A company’s Articles of Association delegate the management of the company to its directors who, in practice, make policy decisions on behalf of the company. They also enter into contracts and transactions as agents of the company and assume the role of trustees in controlling the assets of the company.
Executive directors normally have a contract of service and so also have the status of employee. Any director or officer holds a position of trust and responsibility and may be liable to the company, the shareholders, creditors or employees.
Recent incidents involving railway, road transport and chemical industries highlight the need for this cover as the trend towards holding company directors personally responsible continues to grow.
A DIRECTORS DUTY
The company is owed a duty of good faith and you must not make a secret profit, abuse or exceed your powers or breach any confidentiality.
You will be liable to compensate the company following an act that is illegal, outside the company’s authority or beyond their power. As a director you owe the company a duty of skill and care and a breach of this duty may give rise to an action for damages against the director.
As a director, you also have a number of statutory duties which can be found in the relevant section of the Companies Act 1985. Accounts, statutory returns, loans and disclosure are a few examples and failure to comply may result in fines, penalties and in some circumstances, imprisonment. Legal duties include compliance with legislation and regulations, for example, employment law, health and safety law etc.
If a director is liable through negligence, breach of duty or trust to the company through failing to exhibit the requisite degree of skill or through a breach of his fiduciary duties, a court may relieve him wholly or partly from his liability to the company (but not to a third party) if he is considered to have acted honestly and reasonably and in the circumstances of the case, ought to be excused. An example would be where the director has relied upon the professional advice that turned out to be incorrect.
The policy covers past (subject to defined discovery period), present or future directors or officers of the company, any employee named as co-defendant with an insured person, persons acting in managerial and supervisory capacity and persons appointed by the company as liquidator.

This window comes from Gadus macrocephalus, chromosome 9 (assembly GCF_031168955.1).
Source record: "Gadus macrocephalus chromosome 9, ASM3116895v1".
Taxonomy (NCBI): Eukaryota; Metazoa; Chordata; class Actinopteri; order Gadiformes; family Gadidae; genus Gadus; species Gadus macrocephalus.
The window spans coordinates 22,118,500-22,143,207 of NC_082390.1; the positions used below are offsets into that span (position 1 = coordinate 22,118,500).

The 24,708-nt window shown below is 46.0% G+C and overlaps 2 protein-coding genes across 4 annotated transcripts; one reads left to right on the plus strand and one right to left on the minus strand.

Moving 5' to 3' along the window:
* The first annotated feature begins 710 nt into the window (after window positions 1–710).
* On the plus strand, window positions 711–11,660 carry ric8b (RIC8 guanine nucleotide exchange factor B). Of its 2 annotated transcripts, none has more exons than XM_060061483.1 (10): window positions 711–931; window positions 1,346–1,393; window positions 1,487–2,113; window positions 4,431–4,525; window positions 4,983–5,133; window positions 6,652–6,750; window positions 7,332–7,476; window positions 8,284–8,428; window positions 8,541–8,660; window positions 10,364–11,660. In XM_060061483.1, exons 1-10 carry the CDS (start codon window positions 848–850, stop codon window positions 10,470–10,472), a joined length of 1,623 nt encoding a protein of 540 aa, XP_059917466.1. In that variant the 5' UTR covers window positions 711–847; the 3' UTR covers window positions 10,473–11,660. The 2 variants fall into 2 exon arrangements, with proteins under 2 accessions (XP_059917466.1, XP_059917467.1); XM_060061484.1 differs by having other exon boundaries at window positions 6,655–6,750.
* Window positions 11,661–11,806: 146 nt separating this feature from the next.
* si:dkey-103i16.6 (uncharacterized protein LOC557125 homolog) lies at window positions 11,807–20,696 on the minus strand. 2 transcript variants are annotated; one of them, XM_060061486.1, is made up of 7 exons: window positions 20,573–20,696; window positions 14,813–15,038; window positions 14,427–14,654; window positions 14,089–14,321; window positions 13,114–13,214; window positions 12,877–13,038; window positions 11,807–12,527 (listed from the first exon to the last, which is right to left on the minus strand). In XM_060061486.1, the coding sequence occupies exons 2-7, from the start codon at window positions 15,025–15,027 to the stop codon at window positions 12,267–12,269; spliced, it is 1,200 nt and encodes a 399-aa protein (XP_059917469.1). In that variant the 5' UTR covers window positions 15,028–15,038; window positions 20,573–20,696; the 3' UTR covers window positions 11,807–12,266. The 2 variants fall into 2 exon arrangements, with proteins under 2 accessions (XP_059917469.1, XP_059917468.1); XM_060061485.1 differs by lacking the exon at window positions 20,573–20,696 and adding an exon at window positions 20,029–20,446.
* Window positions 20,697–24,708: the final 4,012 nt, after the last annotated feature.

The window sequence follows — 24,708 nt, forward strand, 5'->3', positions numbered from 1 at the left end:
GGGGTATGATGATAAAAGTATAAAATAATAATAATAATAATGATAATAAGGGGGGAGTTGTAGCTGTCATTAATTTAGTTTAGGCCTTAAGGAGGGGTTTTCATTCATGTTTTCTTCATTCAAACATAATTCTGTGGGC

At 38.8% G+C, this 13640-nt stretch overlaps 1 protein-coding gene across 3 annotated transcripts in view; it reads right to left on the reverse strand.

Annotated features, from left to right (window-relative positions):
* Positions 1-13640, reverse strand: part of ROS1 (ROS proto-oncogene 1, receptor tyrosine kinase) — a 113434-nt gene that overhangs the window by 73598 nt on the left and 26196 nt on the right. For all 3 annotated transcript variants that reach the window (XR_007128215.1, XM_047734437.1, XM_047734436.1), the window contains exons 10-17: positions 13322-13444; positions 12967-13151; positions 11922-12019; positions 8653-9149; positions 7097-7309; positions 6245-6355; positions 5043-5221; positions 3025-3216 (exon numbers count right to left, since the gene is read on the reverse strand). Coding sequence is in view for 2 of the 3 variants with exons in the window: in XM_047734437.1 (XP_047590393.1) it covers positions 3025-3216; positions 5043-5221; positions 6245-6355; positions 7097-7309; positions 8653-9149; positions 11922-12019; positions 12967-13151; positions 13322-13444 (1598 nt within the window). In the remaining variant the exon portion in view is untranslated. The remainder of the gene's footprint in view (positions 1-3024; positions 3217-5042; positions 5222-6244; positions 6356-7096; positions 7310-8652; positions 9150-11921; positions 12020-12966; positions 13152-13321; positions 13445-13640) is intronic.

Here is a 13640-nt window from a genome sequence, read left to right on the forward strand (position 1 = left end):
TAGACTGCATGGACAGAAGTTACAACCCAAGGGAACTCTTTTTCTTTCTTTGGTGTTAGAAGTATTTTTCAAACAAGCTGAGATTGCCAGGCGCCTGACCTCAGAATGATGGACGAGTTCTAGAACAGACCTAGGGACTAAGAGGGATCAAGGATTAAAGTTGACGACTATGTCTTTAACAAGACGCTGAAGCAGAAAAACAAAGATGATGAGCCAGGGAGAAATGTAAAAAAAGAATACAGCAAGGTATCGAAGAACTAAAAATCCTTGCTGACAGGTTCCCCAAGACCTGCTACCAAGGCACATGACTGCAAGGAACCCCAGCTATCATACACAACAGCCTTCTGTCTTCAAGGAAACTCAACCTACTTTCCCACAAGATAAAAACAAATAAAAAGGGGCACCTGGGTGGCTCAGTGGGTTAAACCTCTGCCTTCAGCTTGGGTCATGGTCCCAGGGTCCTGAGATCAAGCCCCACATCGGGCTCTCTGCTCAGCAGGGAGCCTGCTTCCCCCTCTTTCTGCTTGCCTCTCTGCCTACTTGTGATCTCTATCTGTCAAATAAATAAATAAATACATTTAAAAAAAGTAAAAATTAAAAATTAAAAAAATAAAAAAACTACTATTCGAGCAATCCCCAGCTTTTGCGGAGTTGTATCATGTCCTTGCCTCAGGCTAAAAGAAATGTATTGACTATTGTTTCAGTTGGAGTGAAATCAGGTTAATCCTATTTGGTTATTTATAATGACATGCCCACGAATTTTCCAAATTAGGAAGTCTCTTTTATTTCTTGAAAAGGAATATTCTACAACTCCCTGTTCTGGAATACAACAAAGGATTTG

The cover is for legal liability to pay damages, claimants’ costs and other costs incurred with the insurers consent in respect of claims made during the period of insurance.
KEY FEATURES & EXTENSIONS
The Policy is claims made but allows an extended reporting period and run off cover for retired directors that is triggered by non renewal. Includes the costs of representation at official investigations and regulatory proceedings. Limited automatic cover for acquired subsidiaries. Company reimbursement applies where the insured person is indemnified by the company.
The company is indemnified against shareholders costs incurred in pursuing an insured person. Employment wrongful acts are covered by an extension. Outside positions cover indemnifies insured persons while acting in outside directorships.
An excess usually applies but may be overridden in respect of claims which are successfully defended. The limit of indemnity is the aggregate for the period and in excess of any excess.
Territorial limits are usually worldwide but there will usually be restrictions in respect of North America.
- Profit or advantage accruing to an insured person, to which he had no legal entitlement. Intentional dishonesty, fraud, or wilful violation of any statute or regulation.
- Prior official enquiries, litigation or circumstances existing or pending at the time of policy inception. Prior acquisition, i.e., any actions of an insured person prior to becoming a subsidiary of the company.
- Mental or emotional distress.
- Infringements arising while acting as a pensions scheme trustee.
Any claim or circumstance must be notified immediately or as soon as reasonably practicable. The policy continues if the company or subsidiary goes into liquidation in respect of pre-liquidation risks.
In the event of a change of ownership, the policy only applies to risks prior to the change. Insurers must be advised and cover rearranged as necessary. Any public or private offer of securities must be notified to the insurer, who may amend the policy terms accordingly.
A claims series clause applies
Subrogation applies and the Insurer must be provided with the necessary assistance. Severability, applications for cover are treated as if each insured person makes a separate application. Arbitration, contribution and Contracts (Rights Against Third Parties) Act clauses are included. Insured persons must take all reasonable steps to defend any claim and not prejudice the insurer. Defence costs will be included if incurred with Insurers written consent.